Humans are remarkably efficient even when performing novel tasks. This ability for Rapid Instructed Task Learning (RITL) has recently been intensely researched.  We hypothesized that RITL requires proactive control, which according to Braver’s Dual Mechanisms of Control framework, is based on advance loading of task-related information into working memory. Here we propose a unified experimental framework that enables systematic testing of predictions that stem from this hypothesis. Participants will learn many new task rules, each in a separate experimental miniblock comprising of (a) instructions, (b) cuing which sub-set of the newly instructed rules remains relevant; (c) a NEXT phase in which participants press a fixed key to advance the screen and is where automatic rule activation is assessed; and (d) GO – the rule implementation phase. In two large-scale behavioral projects, we will systematically manipulate rule type and novelty; rule type; NEXT phase expectancy; GO phase length/reward; and individual differences in relevant cognitive abilities. These manipulations enable us to rigorously investigate: the effects of amount of preparation, the ability to shift rule representation mode when rules are deferred, and the removal of rule information from working memory. Using fMRI, we will contrast two hypotheses concerning the anterior-to posterior axis in prefrontal cortex organization: abstract/concrete or novel/familiar. Additionally, we will examine the hypothesis that low-ability individuals cannot use anterior prefrontal representations when preparing to execute a to-be-deferred novel rule, and must rely on more posterior prefrontal representations, which are less efficient in shielding performance from interference.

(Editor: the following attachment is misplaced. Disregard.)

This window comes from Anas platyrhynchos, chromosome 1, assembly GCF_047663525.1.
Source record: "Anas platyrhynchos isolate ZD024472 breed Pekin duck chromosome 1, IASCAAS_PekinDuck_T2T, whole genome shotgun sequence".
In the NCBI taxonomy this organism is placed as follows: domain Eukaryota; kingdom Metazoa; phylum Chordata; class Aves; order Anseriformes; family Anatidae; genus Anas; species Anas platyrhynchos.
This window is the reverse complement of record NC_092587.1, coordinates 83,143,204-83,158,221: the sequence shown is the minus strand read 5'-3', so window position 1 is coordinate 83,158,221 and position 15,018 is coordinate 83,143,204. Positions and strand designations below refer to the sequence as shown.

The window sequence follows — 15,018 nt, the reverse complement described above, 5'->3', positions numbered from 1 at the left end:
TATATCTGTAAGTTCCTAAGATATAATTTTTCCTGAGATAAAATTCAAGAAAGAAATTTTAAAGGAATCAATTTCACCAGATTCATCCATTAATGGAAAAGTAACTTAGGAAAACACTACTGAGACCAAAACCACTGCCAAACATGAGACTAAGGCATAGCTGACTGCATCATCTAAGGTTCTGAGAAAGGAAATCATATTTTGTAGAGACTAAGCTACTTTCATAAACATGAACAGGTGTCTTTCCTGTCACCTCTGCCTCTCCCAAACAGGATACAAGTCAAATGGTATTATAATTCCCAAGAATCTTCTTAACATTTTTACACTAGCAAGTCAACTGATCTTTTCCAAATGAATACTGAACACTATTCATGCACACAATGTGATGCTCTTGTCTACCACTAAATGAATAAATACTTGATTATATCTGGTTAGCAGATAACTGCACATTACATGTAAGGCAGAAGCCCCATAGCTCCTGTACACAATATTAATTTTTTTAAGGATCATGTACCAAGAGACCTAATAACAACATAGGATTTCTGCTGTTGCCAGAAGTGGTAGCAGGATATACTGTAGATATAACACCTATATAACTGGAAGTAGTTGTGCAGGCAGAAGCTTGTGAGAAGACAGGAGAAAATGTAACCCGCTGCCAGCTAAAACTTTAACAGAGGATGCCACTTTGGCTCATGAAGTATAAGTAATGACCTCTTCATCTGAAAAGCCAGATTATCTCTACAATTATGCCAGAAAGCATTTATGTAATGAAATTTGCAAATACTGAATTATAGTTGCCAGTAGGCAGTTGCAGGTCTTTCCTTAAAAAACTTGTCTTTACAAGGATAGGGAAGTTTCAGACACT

Supporting grant:
Integrated Framework for Studying Proactive Control in Rapid Instructed Task Learning BSF2015186 (Meiran, Cole and Braver, Co-PIs)